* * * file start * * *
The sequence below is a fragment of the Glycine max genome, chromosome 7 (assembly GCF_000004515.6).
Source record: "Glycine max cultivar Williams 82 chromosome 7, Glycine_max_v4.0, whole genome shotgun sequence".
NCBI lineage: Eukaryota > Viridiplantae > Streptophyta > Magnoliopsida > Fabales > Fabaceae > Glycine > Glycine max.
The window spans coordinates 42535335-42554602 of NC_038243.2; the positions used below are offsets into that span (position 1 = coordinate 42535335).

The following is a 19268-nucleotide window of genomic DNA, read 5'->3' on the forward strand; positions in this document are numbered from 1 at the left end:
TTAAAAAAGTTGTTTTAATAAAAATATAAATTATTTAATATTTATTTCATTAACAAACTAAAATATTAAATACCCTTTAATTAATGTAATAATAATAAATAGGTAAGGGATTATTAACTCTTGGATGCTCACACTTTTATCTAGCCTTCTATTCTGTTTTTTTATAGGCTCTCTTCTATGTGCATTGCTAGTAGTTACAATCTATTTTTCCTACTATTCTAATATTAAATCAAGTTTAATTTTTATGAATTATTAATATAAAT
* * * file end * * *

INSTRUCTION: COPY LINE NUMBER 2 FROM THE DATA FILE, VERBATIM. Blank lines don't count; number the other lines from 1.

Source record: "Glycine max cultivar Williams 82 chromosome 7, Glycine_max_v4.0, whole genome shotgun sequence".